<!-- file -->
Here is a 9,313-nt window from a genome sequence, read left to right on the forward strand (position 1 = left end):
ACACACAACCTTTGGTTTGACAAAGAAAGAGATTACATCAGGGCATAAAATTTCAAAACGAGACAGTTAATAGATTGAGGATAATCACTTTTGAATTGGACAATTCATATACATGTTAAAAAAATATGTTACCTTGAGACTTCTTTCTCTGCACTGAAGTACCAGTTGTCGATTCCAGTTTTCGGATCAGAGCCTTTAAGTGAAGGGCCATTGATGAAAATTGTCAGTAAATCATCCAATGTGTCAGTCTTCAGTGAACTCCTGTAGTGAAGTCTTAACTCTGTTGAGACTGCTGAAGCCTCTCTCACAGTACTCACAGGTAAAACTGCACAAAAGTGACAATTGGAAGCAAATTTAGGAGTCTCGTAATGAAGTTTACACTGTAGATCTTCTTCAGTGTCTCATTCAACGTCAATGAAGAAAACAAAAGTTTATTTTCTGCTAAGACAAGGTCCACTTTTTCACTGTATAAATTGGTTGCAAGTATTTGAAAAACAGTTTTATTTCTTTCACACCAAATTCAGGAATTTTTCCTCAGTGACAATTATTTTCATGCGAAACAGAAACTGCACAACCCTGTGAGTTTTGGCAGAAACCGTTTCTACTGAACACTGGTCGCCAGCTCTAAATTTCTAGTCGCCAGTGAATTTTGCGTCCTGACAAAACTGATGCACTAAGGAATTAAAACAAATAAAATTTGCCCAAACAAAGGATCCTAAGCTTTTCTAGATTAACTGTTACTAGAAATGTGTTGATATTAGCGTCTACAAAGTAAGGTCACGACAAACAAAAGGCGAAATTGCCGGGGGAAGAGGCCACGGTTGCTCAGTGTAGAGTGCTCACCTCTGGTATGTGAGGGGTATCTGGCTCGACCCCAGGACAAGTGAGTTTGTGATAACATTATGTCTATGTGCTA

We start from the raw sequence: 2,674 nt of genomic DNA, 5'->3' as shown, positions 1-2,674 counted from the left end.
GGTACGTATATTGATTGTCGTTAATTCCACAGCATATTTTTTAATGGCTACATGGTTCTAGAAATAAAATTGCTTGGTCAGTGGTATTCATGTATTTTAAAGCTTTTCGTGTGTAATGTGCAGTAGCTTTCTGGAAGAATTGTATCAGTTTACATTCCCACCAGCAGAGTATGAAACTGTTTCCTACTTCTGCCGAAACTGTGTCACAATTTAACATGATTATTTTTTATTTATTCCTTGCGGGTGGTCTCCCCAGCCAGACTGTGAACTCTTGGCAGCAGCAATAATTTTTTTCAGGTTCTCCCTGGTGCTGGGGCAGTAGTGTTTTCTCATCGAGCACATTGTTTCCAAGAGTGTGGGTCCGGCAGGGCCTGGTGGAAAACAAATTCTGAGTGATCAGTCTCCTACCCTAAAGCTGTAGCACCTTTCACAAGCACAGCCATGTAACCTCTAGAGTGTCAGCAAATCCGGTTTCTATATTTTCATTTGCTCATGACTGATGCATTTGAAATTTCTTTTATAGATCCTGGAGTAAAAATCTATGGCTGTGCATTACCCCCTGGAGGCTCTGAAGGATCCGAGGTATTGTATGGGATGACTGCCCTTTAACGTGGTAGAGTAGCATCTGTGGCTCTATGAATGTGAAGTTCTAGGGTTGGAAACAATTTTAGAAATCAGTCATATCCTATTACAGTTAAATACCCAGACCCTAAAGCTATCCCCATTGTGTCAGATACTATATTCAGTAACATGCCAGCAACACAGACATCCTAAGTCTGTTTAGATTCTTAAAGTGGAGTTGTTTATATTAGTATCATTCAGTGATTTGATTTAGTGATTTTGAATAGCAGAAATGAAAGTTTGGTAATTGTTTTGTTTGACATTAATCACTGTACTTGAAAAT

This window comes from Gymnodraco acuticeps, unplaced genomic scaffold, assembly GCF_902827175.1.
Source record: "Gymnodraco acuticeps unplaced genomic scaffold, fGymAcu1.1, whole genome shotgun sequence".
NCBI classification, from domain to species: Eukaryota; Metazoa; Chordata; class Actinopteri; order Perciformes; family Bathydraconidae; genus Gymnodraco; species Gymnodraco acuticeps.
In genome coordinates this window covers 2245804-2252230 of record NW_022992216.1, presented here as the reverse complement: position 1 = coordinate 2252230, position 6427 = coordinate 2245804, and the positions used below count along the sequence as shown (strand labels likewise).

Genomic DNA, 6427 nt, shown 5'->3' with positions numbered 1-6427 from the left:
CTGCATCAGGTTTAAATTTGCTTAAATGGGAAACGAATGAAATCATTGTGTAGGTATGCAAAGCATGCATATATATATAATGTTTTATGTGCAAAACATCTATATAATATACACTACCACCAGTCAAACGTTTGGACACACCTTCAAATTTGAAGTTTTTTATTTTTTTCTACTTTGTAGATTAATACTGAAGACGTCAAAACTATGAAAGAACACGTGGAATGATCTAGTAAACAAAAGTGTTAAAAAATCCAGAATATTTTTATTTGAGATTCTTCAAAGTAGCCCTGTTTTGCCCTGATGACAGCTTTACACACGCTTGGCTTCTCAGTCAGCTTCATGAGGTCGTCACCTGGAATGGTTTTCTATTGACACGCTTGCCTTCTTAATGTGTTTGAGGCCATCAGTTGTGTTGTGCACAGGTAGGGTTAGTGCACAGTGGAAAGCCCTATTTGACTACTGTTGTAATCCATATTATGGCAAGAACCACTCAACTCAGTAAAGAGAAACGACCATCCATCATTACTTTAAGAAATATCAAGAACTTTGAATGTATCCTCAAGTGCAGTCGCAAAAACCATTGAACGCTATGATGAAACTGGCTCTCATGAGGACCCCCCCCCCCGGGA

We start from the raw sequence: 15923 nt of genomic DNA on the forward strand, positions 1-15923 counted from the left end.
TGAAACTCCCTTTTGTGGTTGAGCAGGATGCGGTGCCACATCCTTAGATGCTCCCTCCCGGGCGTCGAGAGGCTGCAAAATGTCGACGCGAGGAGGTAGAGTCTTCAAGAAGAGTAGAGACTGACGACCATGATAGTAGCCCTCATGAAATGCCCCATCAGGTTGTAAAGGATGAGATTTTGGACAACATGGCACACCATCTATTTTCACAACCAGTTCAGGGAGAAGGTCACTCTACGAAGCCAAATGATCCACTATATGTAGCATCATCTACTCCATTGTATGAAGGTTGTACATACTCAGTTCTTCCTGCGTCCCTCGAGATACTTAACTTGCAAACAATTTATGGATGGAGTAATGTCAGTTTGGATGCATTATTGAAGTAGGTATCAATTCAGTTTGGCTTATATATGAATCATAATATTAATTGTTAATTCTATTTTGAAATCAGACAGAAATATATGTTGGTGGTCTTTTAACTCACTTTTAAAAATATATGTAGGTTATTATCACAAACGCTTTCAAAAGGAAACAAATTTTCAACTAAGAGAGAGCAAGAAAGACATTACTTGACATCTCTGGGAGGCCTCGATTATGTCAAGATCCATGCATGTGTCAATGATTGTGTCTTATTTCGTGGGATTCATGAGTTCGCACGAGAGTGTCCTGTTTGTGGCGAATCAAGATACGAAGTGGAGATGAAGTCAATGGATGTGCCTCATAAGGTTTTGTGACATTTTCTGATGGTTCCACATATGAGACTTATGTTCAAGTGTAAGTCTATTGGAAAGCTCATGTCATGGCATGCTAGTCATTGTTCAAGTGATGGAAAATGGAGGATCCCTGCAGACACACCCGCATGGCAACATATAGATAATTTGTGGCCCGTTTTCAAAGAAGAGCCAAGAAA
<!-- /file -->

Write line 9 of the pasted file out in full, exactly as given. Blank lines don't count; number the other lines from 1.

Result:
Genomic DNA, 6427 nt, shown 5'->3' with positions numbered 1-6427 from the left: